A Daughter's Missing Life Drusilla Modjeska , 2016 single work review
— Appears in: The Sydney Morning Herald , 16-17 April 2016; (p. 30) The Age , 16-17 April 2016; (p. 30)

— Review of Ink in Her Veins : The Troubled Life of Aileen Palmer Sylvia Martin , 2016 single work biography
Ink in Her Veins Review: The Sad Life of Vance and Nettie Palmer's Daughter Drusilla Modjeska , 2016 single work review
— Appears in: Brisbane Times , 14 April 2016;

— Review of Ink in Her Veins : The Troubled Life of Aileen Palmer Sylvia Martin , 2016 single work biography
Fragments Susan Lever , 2016 single work review
— Appears in: Australian Book Review , June-July no. 382 2016; (p. 29)

— Review of Ink in Her Veins : The Troubled Life of Aileen Palmer Sylvia Martin , 2016 single work biography
Phillip Hall Reviews Ink in Her Veins : The Troubled Life of Aileen Palmer by Sylvia Martin Phillip Hall , 2016 single work
— Appears in: Cordite Poetry Review , October no. 55.1 2016;

— Review of Ink in Her Veins : The Troubled Life of Aileen Palmer Sylvia Martin , 2016 single work biography
Writing in the Shadow : the Troubled Life of Aileen Palmer Ingeborg van Teeseling , 2016 single work review
— Appears in: History Australia , vol. 13 no. 3 2016; (p. 451-452)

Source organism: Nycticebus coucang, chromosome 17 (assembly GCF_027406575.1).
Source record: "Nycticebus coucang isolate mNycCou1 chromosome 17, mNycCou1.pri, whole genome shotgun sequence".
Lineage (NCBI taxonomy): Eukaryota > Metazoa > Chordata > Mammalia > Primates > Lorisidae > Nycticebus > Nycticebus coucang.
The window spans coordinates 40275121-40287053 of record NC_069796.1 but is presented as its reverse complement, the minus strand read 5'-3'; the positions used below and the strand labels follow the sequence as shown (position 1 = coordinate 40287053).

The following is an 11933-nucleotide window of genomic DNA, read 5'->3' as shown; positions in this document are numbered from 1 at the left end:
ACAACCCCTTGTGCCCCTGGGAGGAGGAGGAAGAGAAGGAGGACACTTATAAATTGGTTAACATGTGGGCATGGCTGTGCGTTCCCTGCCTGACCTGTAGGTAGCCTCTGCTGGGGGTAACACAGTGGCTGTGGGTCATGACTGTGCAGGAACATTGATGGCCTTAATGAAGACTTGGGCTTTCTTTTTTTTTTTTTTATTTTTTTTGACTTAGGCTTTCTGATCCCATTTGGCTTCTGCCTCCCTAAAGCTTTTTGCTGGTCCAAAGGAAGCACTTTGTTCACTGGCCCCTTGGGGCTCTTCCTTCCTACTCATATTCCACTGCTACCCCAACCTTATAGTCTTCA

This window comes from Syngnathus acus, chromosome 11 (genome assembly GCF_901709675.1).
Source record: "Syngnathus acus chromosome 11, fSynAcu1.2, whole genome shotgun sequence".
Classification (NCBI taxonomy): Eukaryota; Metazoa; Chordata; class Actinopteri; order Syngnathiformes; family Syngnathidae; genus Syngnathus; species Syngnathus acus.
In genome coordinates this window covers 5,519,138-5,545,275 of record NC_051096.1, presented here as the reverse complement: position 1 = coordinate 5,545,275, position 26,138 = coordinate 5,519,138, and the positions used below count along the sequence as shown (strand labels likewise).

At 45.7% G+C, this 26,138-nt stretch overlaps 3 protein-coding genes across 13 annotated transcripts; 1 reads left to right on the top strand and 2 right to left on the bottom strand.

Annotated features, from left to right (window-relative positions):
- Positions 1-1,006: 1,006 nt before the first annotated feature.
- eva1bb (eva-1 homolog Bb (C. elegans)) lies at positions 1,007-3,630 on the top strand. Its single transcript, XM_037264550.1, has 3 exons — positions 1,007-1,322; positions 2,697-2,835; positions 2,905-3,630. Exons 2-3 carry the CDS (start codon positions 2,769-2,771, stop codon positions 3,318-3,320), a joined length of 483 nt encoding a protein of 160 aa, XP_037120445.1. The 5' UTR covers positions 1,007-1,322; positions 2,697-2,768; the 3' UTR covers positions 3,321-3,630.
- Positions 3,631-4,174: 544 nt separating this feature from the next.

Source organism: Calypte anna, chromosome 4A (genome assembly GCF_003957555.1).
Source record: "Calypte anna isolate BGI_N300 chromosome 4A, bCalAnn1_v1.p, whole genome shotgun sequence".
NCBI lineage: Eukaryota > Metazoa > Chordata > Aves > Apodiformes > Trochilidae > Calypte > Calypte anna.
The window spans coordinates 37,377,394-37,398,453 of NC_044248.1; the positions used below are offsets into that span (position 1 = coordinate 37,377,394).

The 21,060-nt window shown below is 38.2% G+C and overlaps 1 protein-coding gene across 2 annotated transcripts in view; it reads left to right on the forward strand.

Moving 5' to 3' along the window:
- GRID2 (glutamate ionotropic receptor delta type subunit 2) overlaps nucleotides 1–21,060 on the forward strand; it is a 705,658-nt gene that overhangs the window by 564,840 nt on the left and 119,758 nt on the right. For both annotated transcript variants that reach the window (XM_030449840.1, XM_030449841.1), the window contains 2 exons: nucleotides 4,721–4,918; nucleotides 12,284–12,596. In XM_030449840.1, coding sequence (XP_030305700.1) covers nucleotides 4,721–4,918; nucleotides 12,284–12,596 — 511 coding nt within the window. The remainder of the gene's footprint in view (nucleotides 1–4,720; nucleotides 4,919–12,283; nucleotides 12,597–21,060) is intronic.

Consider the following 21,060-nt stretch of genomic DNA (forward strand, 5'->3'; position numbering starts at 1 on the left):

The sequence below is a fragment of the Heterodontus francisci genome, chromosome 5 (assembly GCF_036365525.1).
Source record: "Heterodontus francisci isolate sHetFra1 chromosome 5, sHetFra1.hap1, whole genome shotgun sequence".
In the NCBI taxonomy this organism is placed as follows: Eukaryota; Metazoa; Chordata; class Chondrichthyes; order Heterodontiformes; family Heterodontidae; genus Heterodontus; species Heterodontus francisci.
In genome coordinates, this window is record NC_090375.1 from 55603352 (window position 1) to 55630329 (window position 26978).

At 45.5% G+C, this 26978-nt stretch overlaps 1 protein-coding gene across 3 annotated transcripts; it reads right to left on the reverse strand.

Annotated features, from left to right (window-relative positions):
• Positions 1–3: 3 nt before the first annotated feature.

— Review of Ink in Her Veins : The Troubled Life of Aileen Palmer Sylvia Martin , 2016 single work biography
Aileen Palmer : Political Activist and 'Poet of Conscience Sylvia Martin , 2016 single work criticism
— Appears in: Southerly , vol. 75 no. 3 2016; (p. 185-205)
Sylvia Martin presents an account of Aileen Palmer's life, her work and her activism and her struggle to overcome the effects of her experiences during the second World War.
Book Review : ‘We Need a Nice New Goddess’ Deborah Jordan , 2016 single work review essay
— Appears in: Outskirts : Feminisms along the Edge , November no. 35 2016;
'Let’s state the obvious. Ink in Her Veins, the Troubled Life of Aileen Palmer, poet, translator, activist, and mad woman and psychiatric patient, is a biography that should be read by every Australian feminist, every Australian gay person and should find an international readership. It’s the enthralling tale of a woman caught out in the maelstrom of her times. The stories we tell ourselves about our lives, about our choices, and about our culture profoundly shape our decisions and our actions. In many ways Ink in Her Veins is paradigmatic. Let’s first outline the bare facts of Aileen Palmer’s life as so ably marshalled by Sylvia Martin, before delving into broader questions about how we may understand our past to better frame our futures.' (Introduction)
[Review Essay] Ink in Her Veins: The Troubled Life of Aileen Palmer Judith Keene , 2017 single work essay
— Appears in: Journal of Australian Studies , May vol. 41 no. 2 2017; (p. 271-273)